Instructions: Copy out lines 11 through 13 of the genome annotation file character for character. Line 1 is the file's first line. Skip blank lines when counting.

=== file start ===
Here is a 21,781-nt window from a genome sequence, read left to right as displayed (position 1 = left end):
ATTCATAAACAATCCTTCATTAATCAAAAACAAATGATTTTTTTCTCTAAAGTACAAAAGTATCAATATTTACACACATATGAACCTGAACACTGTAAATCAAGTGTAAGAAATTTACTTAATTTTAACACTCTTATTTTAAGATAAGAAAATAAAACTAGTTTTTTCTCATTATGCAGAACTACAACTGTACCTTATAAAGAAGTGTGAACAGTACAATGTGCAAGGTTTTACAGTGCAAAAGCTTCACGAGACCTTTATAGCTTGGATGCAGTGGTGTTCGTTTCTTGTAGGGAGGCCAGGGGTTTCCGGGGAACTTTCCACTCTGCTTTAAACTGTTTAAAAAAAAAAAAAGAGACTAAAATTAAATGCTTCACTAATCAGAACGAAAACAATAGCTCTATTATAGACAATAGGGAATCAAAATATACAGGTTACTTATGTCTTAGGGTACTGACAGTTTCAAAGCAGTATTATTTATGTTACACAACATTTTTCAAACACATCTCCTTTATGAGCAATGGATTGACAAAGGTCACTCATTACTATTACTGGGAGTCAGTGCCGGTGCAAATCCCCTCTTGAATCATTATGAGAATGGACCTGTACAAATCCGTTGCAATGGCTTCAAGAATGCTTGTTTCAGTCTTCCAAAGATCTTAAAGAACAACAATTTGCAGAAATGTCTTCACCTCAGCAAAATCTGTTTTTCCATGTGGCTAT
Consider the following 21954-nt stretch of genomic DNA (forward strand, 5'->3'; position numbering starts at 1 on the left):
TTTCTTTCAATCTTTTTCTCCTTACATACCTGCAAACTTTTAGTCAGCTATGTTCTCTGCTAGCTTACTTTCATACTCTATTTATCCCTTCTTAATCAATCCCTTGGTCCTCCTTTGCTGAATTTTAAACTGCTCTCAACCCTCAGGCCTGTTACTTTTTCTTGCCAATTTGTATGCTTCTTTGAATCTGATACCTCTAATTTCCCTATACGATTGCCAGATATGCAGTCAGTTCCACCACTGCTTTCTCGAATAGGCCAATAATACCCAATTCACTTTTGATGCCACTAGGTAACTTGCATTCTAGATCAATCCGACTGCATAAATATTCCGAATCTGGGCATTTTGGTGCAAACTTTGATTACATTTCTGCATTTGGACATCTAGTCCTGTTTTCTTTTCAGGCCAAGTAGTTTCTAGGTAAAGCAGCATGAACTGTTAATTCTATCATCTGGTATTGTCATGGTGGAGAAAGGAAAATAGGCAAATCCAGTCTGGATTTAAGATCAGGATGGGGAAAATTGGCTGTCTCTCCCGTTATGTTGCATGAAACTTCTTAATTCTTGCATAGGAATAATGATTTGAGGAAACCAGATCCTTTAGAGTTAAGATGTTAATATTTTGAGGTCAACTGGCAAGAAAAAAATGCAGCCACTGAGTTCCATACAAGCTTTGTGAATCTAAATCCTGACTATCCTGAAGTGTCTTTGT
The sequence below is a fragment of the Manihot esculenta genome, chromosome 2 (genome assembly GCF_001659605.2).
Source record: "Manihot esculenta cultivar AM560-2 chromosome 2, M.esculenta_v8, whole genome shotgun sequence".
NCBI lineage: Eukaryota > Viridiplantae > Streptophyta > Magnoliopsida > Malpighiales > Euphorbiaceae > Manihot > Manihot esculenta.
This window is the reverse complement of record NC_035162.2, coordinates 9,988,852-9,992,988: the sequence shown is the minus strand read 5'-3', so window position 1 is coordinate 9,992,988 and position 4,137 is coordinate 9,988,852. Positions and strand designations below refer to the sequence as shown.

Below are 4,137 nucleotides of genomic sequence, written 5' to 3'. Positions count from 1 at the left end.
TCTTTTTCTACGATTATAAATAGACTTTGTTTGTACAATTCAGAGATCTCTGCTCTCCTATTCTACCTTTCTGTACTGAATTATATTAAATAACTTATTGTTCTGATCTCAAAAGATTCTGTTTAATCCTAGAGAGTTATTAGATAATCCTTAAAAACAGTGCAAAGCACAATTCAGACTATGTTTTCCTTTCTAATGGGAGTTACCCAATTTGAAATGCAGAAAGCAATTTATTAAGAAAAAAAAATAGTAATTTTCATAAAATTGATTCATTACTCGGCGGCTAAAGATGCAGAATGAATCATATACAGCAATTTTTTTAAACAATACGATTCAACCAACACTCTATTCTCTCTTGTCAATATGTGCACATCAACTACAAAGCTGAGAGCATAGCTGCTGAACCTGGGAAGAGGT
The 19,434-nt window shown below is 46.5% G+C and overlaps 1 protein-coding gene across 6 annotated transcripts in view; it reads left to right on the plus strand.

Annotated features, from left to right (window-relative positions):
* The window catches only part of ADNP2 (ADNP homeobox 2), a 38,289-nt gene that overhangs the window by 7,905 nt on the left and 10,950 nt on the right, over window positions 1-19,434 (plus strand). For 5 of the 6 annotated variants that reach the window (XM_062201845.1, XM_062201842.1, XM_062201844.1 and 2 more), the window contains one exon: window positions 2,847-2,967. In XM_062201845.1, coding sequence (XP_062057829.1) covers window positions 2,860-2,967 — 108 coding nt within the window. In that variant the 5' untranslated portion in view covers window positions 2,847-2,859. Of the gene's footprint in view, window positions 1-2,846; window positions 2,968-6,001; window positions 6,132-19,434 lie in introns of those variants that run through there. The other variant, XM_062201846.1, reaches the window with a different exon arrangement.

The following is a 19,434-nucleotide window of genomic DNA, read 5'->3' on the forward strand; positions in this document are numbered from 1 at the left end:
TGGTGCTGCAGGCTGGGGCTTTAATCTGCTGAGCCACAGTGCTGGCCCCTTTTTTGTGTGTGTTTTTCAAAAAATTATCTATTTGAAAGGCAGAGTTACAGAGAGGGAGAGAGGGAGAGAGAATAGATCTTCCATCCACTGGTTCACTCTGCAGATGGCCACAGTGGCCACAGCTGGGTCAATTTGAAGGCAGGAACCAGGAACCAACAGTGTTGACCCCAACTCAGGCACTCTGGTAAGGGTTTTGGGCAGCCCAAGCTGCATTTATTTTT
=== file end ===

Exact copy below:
The 19,434-nt window shown below is 46.5% G+C and overlaps 1 protein-coding gene across 6 annotated transcripts in view; it reads left to right on the plus strand.

Annotated features, from left to right (window-relative positions):
* The window catches only part of ADNP2 (ADNP homeobox 2), a 38,289-nt gene that overhangs the window by 7,905 nt on the left and 10,950 nt on the right, over window positions 1-19,434 (plus strand). For 5 of the 6 annotated variants that reach the window (XM_062201845.1, XM_062201842.1, XM_062201844.1 and 2 more), the window contains one exon: window positions 2,847-2,967. In XM_062201845.1, coding sequence (XP_062057829.1) covers window positions 2,860-2,967 — 108 coding nt within the window. In that variant the 5' untranslated portion in view covers window positions 2,847-2,859. Of the gene's footprint in view, window positions 1-2,846; window positions 2,968-6,001; window positions 6,132-19,434 lie in introns of those variants that run through there. The other variant, XM_062201846.1, reaches the window with a different exon arrangement.